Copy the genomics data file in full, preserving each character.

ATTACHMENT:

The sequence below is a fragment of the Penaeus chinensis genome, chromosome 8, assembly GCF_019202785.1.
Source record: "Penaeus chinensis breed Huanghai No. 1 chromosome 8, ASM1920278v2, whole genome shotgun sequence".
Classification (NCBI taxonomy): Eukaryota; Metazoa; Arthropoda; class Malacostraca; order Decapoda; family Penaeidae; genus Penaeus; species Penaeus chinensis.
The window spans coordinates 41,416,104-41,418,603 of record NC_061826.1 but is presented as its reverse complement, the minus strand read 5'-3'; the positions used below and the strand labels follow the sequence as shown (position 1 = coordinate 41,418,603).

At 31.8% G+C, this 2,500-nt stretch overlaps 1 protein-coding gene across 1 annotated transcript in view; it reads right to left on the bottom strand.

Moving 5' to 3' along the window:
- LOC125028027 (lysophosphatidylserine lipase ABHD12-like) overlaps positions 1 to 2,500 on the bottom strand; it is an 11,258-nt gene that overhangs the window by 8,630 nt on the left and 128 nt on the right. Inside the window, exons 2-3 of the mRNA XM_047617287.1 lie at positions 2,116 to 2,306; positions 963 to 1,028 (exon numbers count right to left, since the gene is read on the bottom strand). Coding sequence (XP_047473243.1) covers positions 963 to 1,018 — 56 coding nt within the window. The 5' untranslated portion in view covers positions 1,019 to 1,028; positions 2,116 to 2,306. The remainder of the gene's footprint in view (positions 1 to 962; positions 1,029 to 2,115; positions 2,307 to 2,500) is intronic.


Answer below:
The sequence below is a fragment of the Penaeus chinensis genome, chromosome 8, assembly GCF_019202785.1.
Source record: "Penaeus chinensis breed Huanghai No. 1 chromosome 8, ASM1920278v2, whole genome shotgun sequence".
Classification (NCBI taxonomy): Eukaryota; Metazoa; Arthropoda; class Malacostraca; order Decapoda; family Penaeidae; genus Penaeus; species Penaeus chinensis.
The window spans coordinates 41,416,104-41,418,603 of record NC_061826.1 but is presented as its reverse complement, the minus strand read 5'-3'; the positions used below and the strand labels follow the sequence as shown (position 1 = coordinate 41,418,603).

At 31.8% G+C, this 2,500-nt stretch overlaps 1 protein-coding gene across 1 annotated transcript in view; it reads right to left on the bottom strand.

Moving 5' to 3' along the window:
- LOC125028027 (lysophosphatidylserine lipase ABHD12-like) overlaps positions 1 to 2,500 on the bottom strand; it is an 11,258-nt gene that overhangs the window by 8,630 nt on the left and 128 nt on the right. Inside the window, exons 2-3 of the mRNA XM_047617287.1 lie at positions 2,116 to 2,306; positions 963 to 1,028 (exon numbers count right to left, since the gene is read on the bottom strand). Coding sequence (XP_047473243.1) covers positions 963 to 1,018 — 56 coding nt within the window. The 5' untranslated portion in view covers positions 1,019 to 1,028; positions 2,116 to 2,306. The remainder of the gene's footprint in view (positions 1 to 962; positions 1,029 to 2,115; positions 2,307 to 2,500) is intronic.